Reform the Mental Health Act

What is the Mental Health Act, 2001?

The Mental Health Act, 2001, is legislation that governs the rights of people who are admitted and treated in an in-patient facility for mental health care. The Government is due to reform the Act in 2024.

Why should the Mental Health Act, 2001 be reformed?

The Mental Health Act, 2001 is outdated, it does not comply with international human rights standards, and does not adequately protect people’s rights.

The reform of the Act is a key step in the transition towards person-centred, recovery-focused services, as set out in our national mental health policy, Sharing the Vision. We now have an opportunity to be world leaders in the delivery of mental health legislation that adequately protects people’s human rights, and respects their will and preferences.

The Government has promised to reform the Act for over seven years now, it is a commitment in the Programme for Government and it is time to hold them accountable.

Join us in calling for:

It’s essential that we protect the rights of children and ensure they receive age-appropriate care. Admitting children to adult inpatient units is not acceptable and must be addressed in the reformed Mental Health Act. However,  Head 128 of the Draft Heads of Bill allows for children under 18 years to be admitted to approved adult inpatient facilities. Concluding observations from UNCRC state that the Committee is seriously concerned about Ireland’s practice of admitting children to adult units.

It’s crucial that people have access to someone who can help them understand their rights, navigate the mental health system, and help them advocate for their needs. People receiving mental health care on a voluntary basis currently do not have basic rights to information and advocacy. This can leave them feeling unsupported and without a voice in their own care. 

Currently, young people aged 16 and 17 cannot consent to or refuse mental health care, even though they can do so for physical health care. This is a significant gap in their rights and can impact their ability to access appropriate treatment. For more information, please see the Mental Health (Capacity To Consent To Treatment) Bill 2018 and 2021 and related debates.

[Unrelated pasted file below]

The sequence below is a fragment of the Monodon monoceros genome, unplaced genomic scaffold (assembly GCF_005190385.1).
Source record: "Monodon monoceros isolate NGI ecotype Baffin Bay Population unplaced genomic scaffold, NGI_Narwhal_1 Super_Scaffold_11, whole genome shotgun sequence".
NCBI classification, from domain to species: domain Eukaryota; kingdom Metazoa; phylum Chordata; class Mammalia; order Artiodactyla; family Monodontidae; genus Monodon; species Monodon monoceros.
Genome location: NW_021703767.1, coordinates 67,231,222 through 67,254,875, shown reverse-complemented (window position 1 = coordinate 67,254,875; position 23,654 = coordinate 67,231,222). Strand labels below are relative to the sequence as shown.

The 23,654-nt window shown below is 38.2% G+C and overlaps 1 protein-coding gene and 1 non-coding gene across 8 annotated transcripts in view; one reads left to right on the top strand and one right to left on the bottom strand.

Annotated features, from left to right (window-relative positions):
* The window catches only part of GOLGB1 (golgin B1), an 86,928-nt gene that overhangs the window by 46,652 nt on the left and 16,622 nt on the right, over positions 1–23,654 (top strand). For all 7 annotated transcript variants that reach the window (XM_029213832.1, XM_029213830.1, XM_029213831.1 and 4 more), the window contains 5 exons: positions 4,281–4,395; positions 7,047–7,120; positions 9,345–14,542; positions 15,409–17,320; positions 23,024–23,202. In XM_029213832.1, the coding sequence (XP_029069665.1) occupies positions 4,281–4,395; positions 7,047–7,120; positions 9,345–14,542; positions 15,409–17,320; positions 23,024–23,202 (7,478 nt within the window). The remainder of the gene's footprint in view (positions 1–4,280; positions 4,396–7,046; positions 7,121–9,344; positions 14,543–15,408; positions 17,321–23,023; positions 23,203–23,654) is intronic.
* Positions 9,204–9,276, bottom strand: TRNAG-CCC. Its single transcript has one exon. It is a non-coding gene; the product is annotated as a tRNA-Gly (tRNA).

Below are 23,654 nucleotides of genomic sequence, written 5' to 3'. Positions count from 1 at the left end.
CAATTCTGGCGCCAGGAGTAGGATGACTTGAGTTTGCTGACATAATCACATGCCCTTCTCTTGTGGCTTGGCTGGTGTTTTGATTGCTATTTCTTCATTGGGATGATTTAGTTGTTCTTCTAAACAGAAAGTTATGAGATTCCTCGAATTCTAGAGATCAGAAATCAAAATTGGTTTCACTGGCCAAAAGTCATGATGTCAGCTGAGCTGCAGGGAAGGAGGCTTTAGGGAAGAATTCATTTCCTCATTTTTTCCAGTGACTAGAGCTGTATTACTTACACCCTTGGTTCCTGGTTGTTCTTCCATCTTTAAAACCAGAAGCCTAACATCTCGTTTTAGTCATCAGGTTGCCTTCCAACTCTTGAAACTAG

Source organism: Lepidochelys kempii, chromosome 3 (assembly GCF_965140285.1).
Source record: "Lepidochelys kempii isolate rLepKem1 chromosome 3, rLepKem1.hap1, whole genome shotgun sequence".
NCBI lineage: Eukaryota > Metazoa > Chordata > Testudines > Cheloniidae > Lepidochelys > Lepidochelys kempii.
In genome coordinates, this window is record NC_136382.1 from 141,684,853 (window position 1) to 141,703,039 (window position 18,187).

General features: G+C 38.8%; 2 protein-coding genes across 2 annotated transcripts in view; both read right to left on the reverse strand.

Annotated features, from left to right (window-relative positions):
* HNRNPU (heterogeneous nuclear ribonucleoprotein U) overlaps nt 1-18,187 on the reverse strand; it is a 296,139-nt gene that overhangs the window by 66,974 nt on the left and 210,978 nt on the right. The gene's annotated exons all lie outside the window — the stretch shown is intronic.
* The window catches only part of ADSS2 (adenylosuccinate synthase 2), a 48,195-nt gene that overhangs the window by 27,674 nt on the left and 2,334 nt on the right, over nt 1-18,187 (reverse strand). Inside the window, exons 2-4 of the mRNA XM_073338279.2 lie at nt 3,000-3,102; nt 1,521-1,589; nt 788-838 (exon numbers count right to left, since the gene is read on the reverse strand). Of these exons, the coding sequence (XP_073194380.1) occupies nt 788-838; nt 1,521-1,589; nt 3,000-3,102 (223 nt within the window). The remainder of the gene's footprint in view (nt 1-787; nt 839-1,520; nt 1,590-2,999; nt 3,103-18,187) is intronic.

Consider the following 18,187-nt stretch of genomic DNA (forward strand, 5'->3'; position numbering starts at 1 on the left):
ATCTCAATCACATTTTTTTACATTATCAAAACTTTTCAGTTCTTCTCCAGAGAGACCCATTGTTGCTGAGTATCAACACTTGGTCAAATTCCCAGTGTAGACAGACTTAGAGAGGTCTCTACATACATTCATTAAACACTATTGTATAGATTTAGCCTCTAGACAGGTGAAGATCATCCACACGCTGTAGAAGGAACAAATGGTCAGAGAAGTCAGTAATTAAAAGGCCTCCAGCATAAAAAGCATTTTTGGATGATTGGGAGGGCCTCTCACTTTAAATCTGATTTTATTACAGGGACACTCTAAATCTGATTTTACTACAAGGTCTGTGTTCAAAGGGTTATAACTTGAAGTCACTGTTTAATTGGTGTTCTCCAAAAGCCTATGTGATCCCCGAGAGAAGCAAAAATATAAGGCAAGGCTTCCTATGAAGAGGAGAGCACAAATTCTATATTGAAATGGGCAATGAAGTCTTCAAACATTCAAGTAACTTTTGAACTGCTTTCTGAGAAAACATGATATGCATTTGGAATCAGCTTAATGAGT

An Advanced Healthcare Directive is an important tool for individuals to have control over their healthcare decisions.  The recently commenced Assisted Decision-Making (Capacity) (Amendment) Act 2022 enshrines this as a right. However, under this legislation, some people with mental health difficulties who are detained under Section 3(1)(b) of the Mental Health Act, 2001 have been excluded and do not have the right to have their advance wishes about treatment respected. This discriminatory exclusion needs to be addressed in the reform of the Mental Health Act, 2001 as promised by the Government.

Article 25 of the UN Convention on the Rights of Persons with Disabilities (UNCRPD) says that people have a right to care as close to their own community as possible. Sharing the Vision states that our “…mental health system should deliver a range of integrated activities to promote positive mental health in the community; it should intervene early when problems develop; and it should enhance the inclusion and recovery of people who have complex mental health difficulties” (p. 16). Involuntary detention should be a last resort and alternative support systems should be explored wherever possible.

Individuals with complaints relating to mental health services must have confidence that their complaints be handled fairly and impartially. This needs to be separate from the existing HSE “Your Service, Your Say” complaints mechanism and available for both children and adults. For more information on the need for an independent complaints mechanism, please see the Human Rights Analysis of the Draft Heads of Bill.

What do we need?

  • Full reform of the Mental Health Act, 2001
  • Human Rights, UNCRPD and UNCRC compliant legislation
  • Priority scheduling of the Draft Reform Bill in early 2024

Get involved

There are a number of ways you can get involved in our campaign to reform the Mental Health Act, 2001:



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